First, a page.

Tuesday, March 15, 2011

What Can We Do?

My husband has been glued to all the news stories on the internet about the earthquake in Japan.  Of course I watch or listen to most of it too.
What can we do to help?  I feel so helpless, being so far away.  It goes without saying that we can pray and send money but I want to really do something tangible to help.  Does anyone have any ideas?
 Here, we go about our everyday ordinary lives and it seems as though something like this could ever touch us.  It does though.  It touches our hearts.


the gardeners cottage said...

hi deb,

larry and i feel the same way. i was just out working in my garden trying to pretend that all is right in the world. but it isn't working. the world never really is right but now it's just so v wrong. i believe the best we can do is send money right now.


An Urban Cottage said...

I haven't been able to do a post because I feel guilty talking about what I'm doing with my house. I'm fortunate in so many ways and I can't even begin to understand their loss. I don't think there's anything we can do, realistically, for Japan's earthly needs than to give money. It took me three days of feeling helpless that I needed to give money. I gave an amount of money that hurts, many of my friends would think it's crazy but I know so many people will not or cannot afford to make a donation. But if every American, every Canadian, every person in more fortunate countries gave only $10, it would make a huge impact.

Anonymous said...

Here's a good organization to make donations to...Convoy of Hope

Also, there's Samaritan's Purse.

And of course Red Cross.

My husband wants to go help for a month. I doubt that will be possible though. One day when our kids are grown, I'd like for us to go help after natural disasters. We were living in FL (hubby was in school) for hurricane Ivan. It was terrible. Really. I'll never forget the day when a volunteer from Red Cross came to our house to see if we needed help/food/water. Anyway, that was like a breeze compared to Japan. I cannot imagine.

Make mine Mid-Century said...

Money seems the best idea, Deb.

When there's some kind of bushfire or, say the recent floods here, the authorities were saying things like, 'If you're going to donate anything, please let it be money because then the people who are suffering will spend that money at local businesses or within their region and that helps boost the local economy which has also taken a hit'.

I watch Japan with horror. I don't know how they're going to pick themselves up. It affects everyone. Such lovely people.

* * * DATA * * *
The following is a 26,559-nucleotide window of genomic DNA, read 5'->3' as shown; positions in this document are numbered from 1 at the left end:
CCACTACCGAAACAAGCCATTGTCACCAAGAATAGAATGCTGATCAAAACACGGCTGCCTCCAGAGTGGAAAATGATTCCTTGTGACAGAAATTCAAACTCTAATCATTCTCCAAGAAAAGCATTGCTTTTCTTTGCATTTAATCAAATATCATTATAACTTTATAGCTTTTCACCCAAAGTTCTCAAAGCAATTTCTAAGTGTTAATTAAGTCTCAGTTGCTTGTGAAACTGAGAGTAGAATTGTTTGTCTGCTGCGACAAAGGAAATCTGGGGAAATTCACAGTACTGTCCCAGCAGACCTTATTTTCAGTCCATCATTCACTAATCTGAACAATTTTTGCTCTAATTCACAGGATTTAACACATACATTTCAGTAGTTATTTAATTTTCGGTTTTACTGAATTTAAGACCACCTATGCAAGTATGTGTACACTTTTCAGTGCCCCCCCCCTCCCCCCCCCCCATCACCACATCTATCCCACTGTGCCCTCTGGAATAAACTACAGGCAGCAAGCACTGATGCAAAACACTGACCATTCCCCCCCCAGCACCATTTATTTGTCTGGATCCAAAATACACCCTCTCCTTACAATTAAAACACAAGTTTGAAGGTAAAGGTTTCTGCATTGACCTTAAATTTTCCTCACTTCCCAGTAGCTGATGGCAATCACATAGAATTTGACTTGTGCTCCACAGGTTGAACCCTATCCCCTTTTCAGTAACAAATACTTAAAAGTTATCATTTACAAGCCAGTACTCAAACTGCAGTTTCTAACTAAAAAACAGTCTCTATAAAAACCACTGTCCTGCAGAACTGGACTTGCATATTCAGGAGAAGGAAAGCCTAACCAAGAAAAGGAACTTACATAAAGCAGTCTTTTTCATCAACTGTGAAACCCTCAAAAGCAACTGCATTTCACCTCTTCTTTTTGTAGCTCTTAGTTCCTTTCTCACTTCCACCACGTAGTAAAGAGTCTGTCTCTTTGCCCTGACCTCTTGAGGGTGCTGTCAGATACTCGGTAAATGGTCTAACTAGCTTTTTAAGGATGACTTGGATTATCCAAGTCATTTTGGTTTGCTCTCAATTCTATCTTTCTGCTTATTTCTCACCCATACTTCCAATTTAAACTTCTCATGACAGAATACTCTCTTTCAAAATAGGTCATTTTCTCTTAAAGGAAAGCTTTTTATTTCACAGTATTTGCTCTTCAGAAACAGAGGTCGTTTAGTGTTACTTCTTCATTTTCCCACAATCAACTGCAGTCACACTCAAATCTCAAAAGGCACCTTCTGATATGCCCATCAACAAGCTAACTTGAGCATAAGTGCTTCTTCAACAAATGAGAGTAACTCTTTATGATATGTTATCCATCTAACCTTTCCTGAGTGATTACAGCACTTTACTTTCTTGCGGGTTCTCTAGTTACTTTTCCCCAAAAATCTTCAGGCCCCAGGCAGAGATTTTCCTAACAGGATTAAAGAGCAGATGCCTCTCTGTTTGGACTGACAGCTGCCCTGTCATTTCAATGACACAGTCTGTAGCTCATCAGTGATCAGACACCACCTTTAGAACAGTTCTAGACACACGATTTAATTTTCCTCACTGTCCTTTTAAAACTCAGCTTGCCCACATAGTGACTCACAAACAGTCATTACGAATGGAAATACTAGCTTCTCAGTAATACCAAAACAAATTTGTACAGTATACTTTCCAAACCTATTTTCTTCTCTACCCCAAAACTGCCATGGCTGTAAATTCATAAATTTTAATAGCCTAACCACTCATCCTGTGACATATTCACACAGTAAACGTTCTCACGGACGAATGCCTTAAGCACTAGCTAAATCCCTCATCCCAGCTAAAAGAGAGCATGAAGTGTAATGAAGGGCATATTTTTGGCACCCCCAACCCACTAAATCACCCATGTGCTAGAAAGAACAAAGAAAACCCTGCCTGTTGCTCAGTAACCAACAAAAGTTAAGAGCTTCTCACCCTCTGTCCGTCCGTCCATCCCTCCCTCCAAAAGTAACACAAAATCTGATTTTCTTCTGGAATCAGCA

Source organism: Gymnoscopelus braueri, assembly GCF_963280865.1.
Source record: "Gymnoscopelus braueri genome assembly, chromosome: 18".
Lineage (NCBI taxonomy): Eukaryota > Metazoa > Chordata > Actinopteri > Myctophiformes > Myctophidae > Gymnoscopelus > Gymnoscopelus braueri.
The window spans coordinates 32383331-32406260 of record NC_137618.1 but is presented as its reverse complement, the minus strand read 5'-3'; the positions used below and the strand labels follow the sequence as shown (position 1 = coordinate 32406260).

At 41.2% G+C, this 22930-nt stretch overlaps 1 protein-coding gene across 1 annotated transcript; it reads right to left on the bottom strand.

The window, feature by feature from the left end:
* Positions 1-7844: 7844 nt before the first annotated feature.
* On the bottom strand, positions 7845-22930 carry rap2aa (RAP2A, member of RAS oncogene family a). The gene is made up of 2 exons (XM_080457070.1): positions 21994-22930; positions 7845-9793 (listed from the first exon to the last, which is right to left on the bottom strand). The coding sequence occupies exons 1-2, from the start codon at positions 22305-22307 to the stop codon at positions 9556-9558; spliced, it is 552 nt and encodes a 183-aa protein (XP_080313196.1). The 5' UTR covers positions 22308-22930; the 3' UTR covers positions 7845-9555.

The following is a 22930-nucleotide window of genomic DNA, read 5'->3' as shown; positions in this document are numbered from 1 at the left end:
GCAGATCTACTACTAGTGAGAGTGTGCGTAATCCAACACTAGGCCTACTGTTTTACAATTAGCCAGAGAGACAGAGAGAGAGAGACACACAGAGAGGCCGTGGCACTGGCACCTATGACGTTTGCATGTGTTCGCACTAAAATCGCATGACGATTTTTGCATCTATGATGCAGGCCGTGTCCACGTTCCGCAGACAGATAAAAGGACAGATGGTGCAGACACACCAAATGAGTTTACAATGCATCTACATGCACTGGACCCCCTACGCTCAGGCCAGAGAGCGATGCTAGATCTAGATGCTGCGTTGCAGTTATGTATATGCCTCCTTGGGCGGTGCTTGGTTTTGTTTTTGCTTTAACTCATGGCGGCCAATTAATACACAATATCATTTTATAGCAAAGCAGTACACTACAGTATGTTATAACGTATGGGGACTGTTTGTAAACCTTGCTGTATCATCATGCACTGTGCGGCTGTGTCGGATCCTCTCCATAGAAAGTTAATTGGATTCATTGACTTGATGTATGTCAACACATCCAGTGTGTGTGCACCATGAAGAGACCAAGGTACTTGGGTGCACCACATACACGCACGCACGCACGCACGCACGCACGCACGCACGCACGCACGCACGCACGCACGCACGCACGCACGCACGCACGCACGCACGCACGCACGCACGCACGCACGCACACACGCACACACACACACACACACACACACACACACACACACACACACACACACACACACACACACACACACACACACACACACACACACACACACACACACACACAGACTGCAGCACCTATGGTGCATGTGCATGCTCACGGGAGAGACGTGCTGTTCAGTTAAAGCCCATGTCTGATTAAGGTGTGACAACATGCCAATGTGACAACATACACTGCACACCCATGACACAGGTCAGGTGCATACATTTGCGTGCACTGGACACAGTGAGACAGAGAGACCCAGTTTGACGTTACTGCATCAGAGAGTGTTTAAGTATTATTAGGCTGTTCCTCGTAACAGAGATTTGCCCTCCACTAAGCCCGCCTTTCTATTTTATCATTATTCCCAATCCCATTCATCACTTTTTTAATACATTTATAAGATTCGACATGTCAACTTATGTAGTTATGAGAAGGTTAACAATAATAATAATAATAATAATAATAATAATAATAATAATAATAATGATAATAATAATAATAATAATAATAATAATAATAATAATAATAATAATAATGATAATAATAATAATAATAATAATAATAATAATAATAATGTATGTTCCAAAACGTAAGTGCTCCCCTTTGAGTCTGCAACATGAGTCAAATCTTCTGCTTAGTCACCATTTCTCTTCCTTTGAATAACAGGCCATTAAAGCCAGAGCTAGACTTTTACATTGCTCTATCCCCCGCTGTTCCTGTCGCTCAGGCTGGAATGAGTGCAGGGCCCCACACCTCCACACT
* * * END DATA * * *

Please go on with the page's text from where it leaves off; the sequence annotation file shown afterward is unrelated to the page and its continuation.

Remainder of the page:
Big hugs to you.

Anonymous said...

Oh Deb,
Thank you for posting this...I am just sick about Japan and have been glued to the tv. It's heartbreaking that with each day, it seems to get worse and worse. I can't even comprehend the fear and heartbreak they must be living in. We made a sizeable donation, more than we could typically afford in a month but we'll recover next month...many of these precious people never will.
I suggest also contacting the Red Cross and religious organizations...my church is collecting clothes, diapers, toys, blankets etc. and working with the govt. to get it over there immediately.
As Steve said, just imagine if everyone that was even remotely capable, donated $10 - what a difference that would make.
I was watching a segment on tv about how they have lost things that we might not even think about - glasses, pets, medicines, hearing aids.....and on and on...and not to mention all their cherished memories.
YES, I am just sick about this.

brismod said...

I've tried not to watch the news too much - it is upsetting to see it. After the floods here in Queensland, then the earthquake in Christchurch and now Japan...it is heartbreaking. I agree with Carmel. Donating money is probably the best thing for now.

theoldboathouse said...

I know what you mean Deb I feel the same. I agree with MMMC money is good, but also letting our local politicians know our feelings too I feel is helpful. It is a generalisation but the Japanese people are not only kind, respectful and generous but they are also strong.I feel very much that they will pull through this.

annie said...

The urge is for a kind person to want to physically be there to lift rubble, provide food, hold orphans. It is human nature but in reality all we can do is give financial assistance so that those equipped to do so can step in.

L said...

The Red Cross is an excellent one to give to because the money is used for the actual disaster relief, and doesn't just go to administration costs. Also, they have agents already in Japan and have working relationships with the government to ensure the money is used effectively. They don't just rush in and do anything, you use it wisely for food and also to rebuild the infrastructure properly, not just quick fixes. It's an organization you can trust.

Linda said...

This is just the saddest situation...a really scary situation, too. I lived there for 3-1/2 years as a child...such a beautiful country. I cannot imagine going through this. The Red Cross is the way we will go, too.

Make mine Mid-Century said...

We watched the news tonight and it showed an old Japanese woman who made her way back to her destroyed suburb. She was looking for dead relatives. She found someone. And an army fellow joined her, and they both bowed their heads and put their hands together and said a prayer. The army fellow said to her, "Are you all right? Is there anything I can do?" And the little old lady bowed her head again and said so respectfully and stoically something like, "Thank you. I have everything".

My heart broke, and my husband started crying. They are such a humble, polite race of people (that's a generalisation, of course), but it was so heartbreaking to watch.